John Whiddon was born on 15th January 1876 in the Devon town of Ashburton and was one of seven children to John and Elizabeth Whiddon. John Sr was a general labourer, but when he left school, his son found work as a baker’s apprentice.
John was keen to better himself and so, at the age of 21, he enlisted in the Royal Navy. His service records confirm that he enlisted on 21st July 1897 for a period of 12 years. He was recorded as standing 5ft 6in (1.67m) tall, with light brown hair, blue eyes and a fair complexion.
John’s role was as a Sick Berth Assistant and, over the next few years he had a number of different postings. While some were on sea-going vessels, the majority of his time on shore. He served at the Haslar Hospital in Portsmouth, Plymouth Hospital and at HMS Vivid, the Royal Naval Dockyard in Devonport.
Sick Berth Assistant Whiddon certainly worked hard, though, and this paid off. In 1902 he was promoted to Sick Berth Steward and, in 1909, when his contract came to an end, he volunteered to stay on. Over the next seven years, John continued to do his duty, both on shore and at sea, and was again promoted, this time to Chief Sick Berth Steward.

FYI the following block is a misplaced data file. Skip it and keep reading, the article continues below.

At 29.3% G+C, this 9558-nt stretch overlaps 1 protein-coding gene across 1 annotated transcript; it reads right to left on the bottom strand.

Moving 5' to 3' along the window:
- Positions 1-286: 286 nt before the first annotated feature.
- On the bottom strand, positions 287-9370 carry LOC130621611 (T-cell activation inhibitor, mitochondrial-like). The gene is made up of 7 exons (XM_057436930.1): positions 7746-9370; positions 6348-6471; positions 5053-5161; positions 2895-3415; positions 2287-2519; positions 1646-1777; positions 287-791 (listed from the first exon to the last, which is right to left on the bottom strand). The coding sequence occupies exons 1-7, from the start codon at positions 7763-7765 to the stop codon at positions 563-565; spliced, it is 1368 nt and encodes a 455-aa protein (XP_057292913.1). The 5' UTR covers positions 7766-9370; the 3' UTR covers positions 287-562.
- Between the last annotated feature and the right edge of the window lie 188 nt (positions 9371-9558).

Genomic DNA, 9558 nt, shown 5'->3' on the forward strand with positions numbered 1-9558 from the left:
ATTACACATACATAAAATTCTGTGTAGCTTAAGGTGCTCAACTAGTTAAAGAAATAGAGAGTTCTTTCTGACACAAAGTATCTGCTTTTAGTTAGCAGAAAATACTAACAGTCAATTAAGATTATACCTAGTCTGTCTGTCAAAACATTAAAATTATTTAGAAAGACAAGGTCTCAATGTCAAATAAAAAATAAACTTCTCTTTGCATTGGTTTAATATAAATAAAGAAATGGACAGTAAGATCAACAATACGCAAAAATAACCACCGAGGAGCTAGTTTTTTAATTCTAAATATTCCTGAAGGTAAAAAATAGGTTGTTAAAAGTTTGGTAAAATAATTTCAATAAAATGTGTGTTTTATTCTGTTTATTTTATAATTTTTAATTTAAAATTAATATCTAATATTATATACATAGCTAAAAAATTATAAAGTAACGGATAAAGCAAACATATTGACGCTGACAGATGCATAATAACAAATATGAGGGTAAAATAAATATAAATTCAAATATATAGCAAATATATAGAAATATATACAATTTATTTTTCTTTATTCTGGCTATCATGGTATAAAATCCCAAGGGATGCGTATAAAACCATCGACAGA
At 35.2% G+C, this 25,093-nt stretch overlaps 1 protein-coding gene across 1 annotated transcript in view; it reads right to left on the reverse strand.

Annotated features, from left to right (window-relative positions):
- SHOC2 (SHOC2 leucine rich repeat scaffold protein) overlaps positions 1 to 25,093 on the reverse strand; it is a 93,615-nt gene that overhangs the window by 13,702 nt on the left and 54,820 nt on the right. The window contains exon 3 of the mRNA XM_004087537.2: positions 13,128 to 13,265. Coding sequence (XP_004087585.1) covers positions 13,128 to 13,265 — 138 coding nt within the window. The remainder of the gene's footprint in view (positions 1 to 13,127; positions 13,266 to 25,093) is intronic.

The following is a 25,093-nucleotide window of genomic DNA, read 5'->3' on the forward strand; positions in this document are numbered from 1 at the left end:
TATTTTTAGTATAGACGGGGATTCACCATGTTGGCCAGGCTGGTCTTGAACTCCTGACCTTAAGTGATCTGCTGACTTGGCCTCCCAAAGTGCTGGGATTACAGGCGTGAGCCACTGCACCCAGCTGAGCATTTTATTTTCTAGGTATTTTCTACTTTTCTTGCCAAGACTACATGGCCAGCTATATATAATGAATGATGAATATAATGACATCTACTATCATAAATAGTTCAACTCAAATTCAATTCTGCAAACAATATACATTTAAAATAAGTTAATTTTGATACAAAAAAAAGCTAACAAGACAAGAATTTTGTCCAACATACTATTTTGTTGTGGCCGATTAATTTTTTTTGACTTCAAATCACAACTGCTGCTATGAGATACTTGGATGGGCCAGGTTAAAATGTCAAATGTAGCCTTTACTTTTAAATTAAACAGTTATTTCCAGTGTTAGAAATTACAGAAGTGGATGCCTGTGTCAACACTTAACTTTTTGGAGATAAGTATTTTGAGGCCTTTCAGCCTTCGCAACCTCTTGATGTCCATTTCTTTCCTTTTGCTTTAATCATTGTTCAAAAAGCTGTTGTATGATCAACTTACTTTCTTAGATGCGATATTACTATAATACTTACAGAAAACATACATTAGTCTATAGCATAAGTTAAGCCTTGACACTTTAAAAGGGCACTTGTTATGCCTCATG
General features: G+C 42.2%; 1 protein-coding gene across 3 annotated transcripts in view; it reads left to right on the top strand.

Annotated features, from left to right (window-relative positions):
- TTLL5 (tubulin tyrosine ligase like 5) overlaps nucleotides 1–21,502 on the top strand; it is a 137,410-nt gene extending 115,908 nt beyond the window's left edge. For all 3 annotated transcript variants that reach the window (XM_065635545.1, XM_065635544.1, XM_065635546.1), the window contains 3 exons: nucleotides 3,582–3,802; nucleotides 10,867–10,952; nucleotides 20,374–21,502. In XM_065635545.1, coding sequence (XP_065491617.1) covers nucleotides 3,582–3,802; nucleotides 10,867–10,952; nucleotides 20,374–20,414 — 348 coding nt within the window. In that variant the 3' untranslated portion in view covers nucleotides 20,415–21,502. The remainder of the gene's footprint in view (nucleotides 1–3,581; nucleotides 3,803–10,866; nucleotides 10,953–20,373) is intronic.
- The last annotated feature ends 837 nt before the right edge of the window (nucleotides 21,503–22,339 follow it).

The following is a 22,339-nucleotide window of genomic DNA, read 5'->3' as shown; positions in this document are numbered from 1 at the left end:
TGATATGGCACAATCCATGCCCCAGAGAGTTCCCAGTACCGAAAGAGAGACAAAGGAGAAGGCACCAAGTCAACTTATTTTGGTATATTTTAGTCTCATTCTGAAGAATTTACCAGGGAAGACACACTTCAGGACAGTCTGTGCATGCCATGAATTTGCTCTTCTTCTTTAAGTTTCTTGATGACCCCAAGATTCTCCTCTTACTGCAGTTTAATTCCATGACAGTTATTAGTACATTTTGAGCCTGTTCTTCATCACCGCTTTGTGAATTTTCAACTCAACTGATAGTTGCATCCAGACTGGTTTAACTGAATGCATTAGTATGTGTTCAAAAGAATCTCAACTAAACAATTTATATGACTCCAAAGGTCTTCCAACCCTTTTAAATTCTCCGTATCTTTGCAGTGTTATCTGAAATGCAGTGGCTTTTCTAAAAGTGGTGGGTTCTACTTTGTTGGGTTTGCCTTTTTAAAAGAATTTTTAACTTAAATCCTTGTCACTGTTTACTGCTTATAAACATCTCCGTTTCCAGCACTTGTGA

At some point John married a woman called Catherine; sadly there is no information about her, other than that she had passed away by 1916.
In the autumn of 1916, John was serving on board HMS Powerful, when he contracted pneumonia. He was brought ashore and admitted to the Royal Naval Hospital in Plymouth, but sadly passed away from the illness on 30th December 1916. He was 40 years of age.
John Whiddon was brought back to Ashburton for burial. He lies at rest in the graveyard of St Andrew’s Church there.